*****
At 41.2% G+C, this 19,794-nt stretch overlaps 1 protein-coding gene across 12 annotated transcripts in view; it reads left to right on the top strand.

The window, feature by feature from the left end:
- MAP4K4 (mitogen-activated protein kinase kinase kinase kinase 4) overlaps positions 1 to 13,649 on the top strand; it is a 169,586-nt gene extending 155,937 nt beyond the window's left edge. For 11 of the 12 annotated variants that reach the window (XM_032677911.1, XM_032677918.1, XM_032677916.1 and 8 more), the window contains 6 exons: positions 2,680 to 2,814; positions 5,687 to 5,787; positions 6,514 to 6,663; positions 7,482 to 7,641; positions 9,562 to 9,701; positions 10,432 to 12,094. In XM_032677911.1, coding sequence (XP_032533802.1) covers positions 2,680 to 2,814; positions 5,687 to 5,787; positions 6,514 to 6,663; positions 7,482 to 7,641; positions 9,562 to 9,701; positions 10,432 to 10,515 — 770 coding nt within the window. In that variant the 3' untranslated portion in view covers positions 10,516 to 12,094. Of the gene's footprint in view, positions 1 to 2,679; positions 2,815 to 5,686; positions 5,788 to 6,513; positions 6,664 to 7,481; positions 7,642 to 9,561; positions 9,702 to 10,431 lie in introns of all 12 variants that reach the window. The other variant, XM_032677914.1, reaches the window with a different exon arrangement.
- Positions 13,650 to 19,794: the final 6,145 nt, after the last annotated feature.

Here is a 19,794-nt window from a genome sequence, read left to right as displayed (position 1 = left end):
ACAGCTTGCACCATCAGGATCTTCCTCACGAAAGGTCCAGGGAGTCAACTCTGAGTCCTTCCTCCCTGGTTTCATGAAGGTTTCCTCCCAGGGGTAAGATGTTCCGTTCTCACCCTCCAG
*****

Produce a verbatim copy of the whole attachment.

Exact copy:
At 41.2% G+C, this 19,794-nt stretch overlaps 1 protein-coding gene across 12 annotated transcripts in view; it reads left to right on the top strand.

The window, feature by feature from the left end:
- MAP4K4 (mitogen-activated protein kinase kinase kinase kinase 4) overlaps positions 1 to 13,649 on the top strand; it is a 169,586-nt gene extending 155,937 nt beyond the window's left edge. For 11 of the 12 annotated variants that reach the window (XM_032677911.1, XM_032677918.1, XM_032677916.1 and 8 more), the window contains 6 exons: positions 2,680 to 2,814; positions 5,687 to 5,787; positions 6,514 to 6,663; positions 7,482 to 7,641; positions 9,562 to 9,701; positions 10,432 to 12,094. In XM_032677911.1, coding sequence (XP_032533802.1) covers positions 2,680 to 2,814; positions 5,687 to 5,787; positions 6,514 to 6,663; positions 7,482 to 7,641; positions 9,562 to 9,701; positions 10,432 to 10,515 — 770 coding nt within the window. In that variant the 3' untranslated portion in view covers positions 10,516 to 12,094. Of the gene's footprint in view, positions 1 to 2,679; positions 2,815 to 5,686; positions 5,788 to 6,513; positions 6,664 to 7,481; positions 7,642 to 9,561; positions 9,702 to 10,431 lie in introns of all 12 variants that reach the window. The other variant, XM_032677914.1, reaches the window with a different exon arrangement.
- Positions 13,650 to 19,794: the final 6,145 nt, after the last annotated feature.

Here is a 19,794-nt window from a genome sequence, read left to right as displayed (position 1 = left end):
ACAGCTTGCACCATCAGGATCTTCCTCACGAAAGGTCCAGGGAGTCAACTCTGAGTCCTTCCTCCCTGGTTTCATGAAGGTTTCCTCCCAGGGGTAAGATGTTCCGTTCTCACCCTCCAG